Top Destinations for 2017: Nepal
12th April 2017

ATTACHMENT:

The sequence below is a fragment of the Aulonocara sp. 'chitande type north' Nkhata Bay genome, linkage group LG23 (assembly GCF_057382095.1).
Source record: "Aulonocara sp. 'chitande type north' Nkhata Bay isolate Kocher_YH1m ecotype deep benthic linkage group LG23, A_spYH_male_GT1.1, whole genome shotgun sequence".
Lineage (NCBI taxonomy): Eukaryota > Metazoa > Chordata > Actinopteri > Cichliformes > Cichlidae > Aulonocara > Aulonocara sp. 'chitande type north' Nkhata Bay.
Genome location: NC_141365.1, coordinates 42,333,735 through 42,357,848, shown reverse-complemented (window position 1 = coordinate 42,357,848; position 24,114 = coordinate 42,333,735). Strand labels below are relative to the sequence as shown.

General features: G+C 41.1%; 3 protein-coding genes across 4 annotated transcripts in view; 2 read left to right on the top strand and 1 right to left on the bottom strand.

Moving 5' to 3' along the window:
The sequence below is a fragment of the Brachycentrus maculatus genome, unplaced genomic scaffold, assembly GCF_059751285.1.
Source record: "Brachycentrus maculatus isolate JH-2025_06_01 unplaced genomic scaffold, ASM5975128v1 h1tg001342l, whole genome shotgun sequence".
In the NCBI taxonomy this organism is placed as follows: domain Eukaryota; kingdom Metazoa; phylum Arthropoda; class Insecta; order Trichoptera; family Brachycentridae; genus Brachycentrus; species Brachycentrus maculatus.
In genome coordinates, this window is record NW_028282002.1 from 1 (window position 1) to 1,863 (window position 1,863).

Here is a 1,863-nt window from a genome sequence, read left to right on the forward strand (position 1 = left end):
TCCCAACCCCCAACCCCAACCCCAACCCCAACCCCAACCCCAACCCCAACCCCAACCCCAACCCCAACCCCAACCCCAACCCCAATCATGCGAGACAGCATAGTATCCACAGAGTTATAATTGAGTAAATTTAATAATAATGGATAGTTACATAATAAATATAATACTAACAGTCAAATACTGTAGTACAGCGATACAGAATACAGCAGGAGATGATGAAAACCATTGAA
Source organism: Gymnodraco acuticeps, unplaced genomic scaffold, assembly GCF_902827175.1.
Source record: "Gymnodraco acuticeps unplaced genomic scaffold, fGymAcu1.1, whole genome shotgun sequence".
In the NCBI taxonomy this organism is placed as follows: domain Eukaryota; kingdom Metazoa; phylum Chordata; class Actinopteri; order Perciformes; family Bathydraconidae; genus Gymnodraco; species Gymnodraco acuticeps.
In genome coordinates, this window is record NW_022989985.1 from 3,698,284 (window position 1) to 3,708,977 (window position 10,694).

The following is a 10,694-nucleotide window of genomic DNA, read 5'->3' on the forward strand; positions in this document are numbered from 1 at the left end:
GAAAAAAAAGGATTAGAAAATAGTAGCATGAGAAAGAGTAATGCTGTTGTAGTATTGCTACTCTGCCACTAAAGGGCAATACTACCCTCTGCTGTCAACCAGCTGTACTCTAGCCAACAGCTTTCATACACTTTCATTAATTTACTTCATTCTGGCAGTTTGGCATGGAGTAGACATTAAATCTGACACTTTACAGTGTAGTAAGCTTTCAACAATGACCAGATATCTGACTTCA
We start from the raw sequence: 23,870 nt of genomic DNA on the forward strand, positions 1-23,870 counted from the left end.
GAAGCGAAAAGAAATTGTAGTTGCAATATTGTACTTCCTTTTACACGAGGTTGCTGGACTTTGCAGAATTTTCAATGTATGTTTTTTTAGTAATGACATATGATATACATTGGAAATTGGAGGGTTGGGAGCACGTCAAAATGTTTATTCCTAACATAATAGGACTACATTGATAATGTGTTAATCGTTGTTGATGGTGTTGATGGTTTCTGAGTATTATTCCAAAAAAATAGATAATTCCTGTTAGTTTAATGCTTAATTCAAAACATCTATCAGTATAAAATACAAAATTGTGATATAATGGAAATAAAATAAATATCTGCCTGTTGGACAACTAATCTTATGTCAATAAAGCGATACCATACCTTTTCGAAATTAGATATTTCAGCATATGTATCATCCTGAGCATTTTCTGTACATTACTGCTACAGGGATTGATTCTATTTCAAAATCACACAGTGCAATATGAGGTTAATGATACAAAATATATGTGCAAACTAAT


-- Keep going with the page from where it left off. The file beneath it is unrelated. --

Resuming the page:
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Nestled at the foot of the youngest and highest mountain system, and home to a captivating culture, Nepal is certainly a traditional destination for mountaineering enthusiasts and those who want a truly unique cultural experience. While preparing for what will certainly be a life-changing journey, it’s important to make note of when exactly it’s best to visit. The optimal time would be in autumn (the high season), as clear skies and warm days make perfect weather for trekking (and pictures). Between late September and late November, however, as thousands of people take the trails in the Everest and Annapurna regions, accommodation costs in the capital Kathmandu go up, and it’s harder to find a room. The second best time to visit is in the shoulder period, between March and April, when spring brings warm weather and the rhododendron blossoms. It’s also the best time to enjoy Nepal’s diverse wildlife, despite the increasing heat. The disadvantage to that time is that haze can hide the mountains from lower elevations (although it’s possible to trek above it), and stomach bugs are more common. The pre-monsoon (mid-April to early June) and monsoon (usually mid-June until late September) seasons are possibly the most inconvenient time to travel to Nepal. The monsoon makes the fields come alive with rushing water and green shoots, and that’s when Nepal is at its most Nepali. But despite the clean air, blooming flowers, butterflies, and abundant fresh produce, the weather makes it very inconvenient to travel. Mountain views are rare, leeches come out on some trekking routes, landslides block roads and paths, and flights may be cancelled. With that out of the way, now it’s just a matter of choosing the path you would like to take in Nepal – oftentimes literally. Where to go Most visitors’ journeys start at Kathmandu, as flights land in the Tribuvan International Airport. The city of Kathmandu boasts an incredibly diverse historic architecture with stunning Newari architecture, centuries-old Hindu and Buddhist religious sites along with tourist-friendly accommodation and restaurants. The capital is located in the Kathmandu Valley, which envelops two other beautiful cities - Patan, and Bhaktapur, which were once independent countries ruled by the Malla kings. Bhaktapur, the City of Devotees, is the perfect representation of what the whole valley looked like in the Middle Ages, while Patan is home to the valley’s finest craftsmen who have preserved ancient art techniques. But it is in Kathmandu that trekkers need to acquire their permits and other documentation, either from a trekking agent or from the appropriate offices. These documents will be checked along trekking routes. For those who can’t afford a lot of time to go mountaineering, there are half-day hikes from Kathmandu to witness breath-taking Himalayan views. For those interested in trekking, the Everest region (also known as Khumbu) will definitely be on their list of places to visit. The standard trek, passing through the legendary Sherpa villages, is a mix a deeply cultural and spiritual experience in addition to the physical one. In fact, many have described it as a journey close to Nirvana. If you are taking a direct flight from the capital, the journey to Everest or Everest Base Camp, begins from Lukla. Taking a flight saves time, but the alternative route, starting from ethnically diverse and flora-rich Jiri, provides the opportunity to truly enjoy the experience. The option from Jiri will take around ten days to reach the famous Sherpa village Namche Bazaar. Namche Bazaar (3,500m) would be the staging point for most expeditions to Everest and other Himalayan peaks in the area. A historic trading hub, famous for its homemade yak cheese and butter, Namche has now made its name as a prosperous market town selling anything from Tibetan artefacts to trekking and climbing equipment. It’s situated on the slope of an arch-shaped mountain, which allows you to oversee the sights of glorious mountain peaks throughout the valley, day and night. Another place to definitely visit is the Sagarmatha National Park in the Khumbu, with some of the rarest bio-diversity on earth. A ten-12 day trek through Solu to the Khumbu and the Sagarmatha National Park is an excellent itinerary both for acclimatisation and experiencing the changing local customs. For those looking for some real trekking, the Everest Base Camp trek is quite simply the classic trek in Nepal. Starting from Lukla, the “Gateway to Everest”, the path takes you to Namche Bazaar, follows the Imja Khola valley.
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